96.5 TDY Birthday Buddies!

Join us in wishing August Washington a very Happy 2nd Birthday!

August Jakai Washington is a happy, energetic boy who loves the outdoors and loves his mother, Jordan. On November 23 2016, August suffered from a brain injury at birth called Hypoxic Ischemic Encephalopathy (HIE). As a result, August was diagnosed with epilepsy, and he was later diagnosed with cerebral palsy.

August’s weight began to become a concern for doctors due to his inefficiency to eat by mouth. One of his specialists recommended a nasogastric tube, also called an NG tube. Jordan decided to bring him to St. Christopher’s Hospital in Philadelphia—about an hour away from their home in Lawrenceville, NJ—because of her personal connection to the hospital. “It was important to me that we chose St. Christopher’s Hospital for Children because of the wonderful team of doctors that cared for me when I was born with a rare condition called Gastroschisis,” she says.  

In October 2017, August went to St. Christopher’s for his NG tube, which helped to feed him through his nose. During that difficult time, August’s parents were able to stay at the Ronald McDonald House for the first time, a convenience that wasn’t available to Jordan’s parents when she was born. “Unfortunately, my parents had to either stay in the hospital or travel back and forth from New Jersey for about a month when I was in the hospital,” she says.

“Coming from an hour away, the convenience of being able to stay right there and walk over to the hospital was a relief,” Jordan says. “Everyone at the House was so nice, and it was very clean.” Jordan enjoyed being able to stay among other families who were going through similar situations and who could understand what she was going through.  They stayed at the House for two nights. Then, they were able to head back home.

A few months later in December 2017, August and his family found themselves back at St. Christopher’s where they were again welcomed to stay at the Philadelphia Ronald McDonald House. August had been having infantile spasms, and was diagnosed with West Syndrome, a rare type of epilepsy. This stay would last 10 days, and it meant that they would be celebrating the holidays at the House. Despite the fact that they were far from home, August’s family was still able to feel the warmth of the holiday spirit.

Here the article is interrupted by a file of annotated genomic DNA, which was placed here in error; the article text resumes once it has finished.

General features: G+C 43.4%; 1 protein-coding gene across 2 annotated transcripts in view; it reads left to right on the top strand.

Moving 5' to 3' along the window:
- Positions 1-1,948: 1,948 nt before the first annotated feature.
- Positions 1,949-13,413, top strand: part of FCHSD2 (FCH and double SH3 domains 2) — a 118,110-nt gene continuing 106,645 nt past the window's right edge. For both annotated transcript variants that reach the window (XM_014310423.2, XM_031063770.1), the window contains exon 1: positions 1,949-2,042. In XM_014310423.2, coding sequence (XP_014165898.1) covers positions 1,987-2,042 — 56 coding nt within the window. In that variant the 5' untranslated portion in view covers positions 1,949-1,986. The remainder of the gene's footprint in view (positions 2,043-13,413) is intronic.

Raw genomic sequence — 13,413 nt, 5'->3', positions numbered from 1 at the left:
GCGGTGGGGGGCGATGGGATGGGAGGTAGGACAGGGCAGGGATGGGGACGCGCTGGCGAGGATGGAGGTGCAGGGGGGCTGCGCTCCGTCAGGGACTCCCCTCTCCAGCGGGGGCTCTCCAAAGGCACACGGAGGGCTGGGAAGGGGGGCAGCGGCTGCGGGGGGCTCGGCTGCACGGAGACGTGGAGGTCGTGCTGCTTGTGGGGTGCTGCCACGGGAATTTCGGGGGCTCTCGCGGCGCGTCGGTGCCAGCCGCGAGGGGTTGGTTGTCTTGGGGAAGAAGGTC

“The families that came in to volunteer and prepare meals were all so nice. We had Christmas dinner at the House, and August got toys from the House and from St. Christopher’s,” says Jordan. That sense of togetherness in the House continued, as they were able to connect with another family going through a similar situation. “We met another mom whose child was in the process of getting an NG tube, too, and I was able to help her out and give her pointers.” The House allowed Jordan to be able to share her experience with this family and to give them hope and encouragement. “Connecting with that family was very comforting for me as well.”

August and his mom made one more trip to St. Christopher’s in May 2018, and the House was available to them once again. At the time, doctors decided to insert a gastrostomy tube (G-tube) in his abdomen, so that he could receive the nutrition that he needs directly into his stomach.

Today, things are looking good for August and his family. “He is really happy and making progress each day! He is connected with all the right specialists (doctors), therapists, and nurses that care for him on a daily basis. Everyone who is involved in August’s care we are grateful for. We are truly thankful for the Ronald McDonald House and hope to volunteer there in the near future!”

The Philadelphia Ronald McDonald House, the first Ronald McDonald House in the world, helps keeps families, like August's, close.

You can help celebrate even more birthdays by becoming a TDY Birthday Buddy!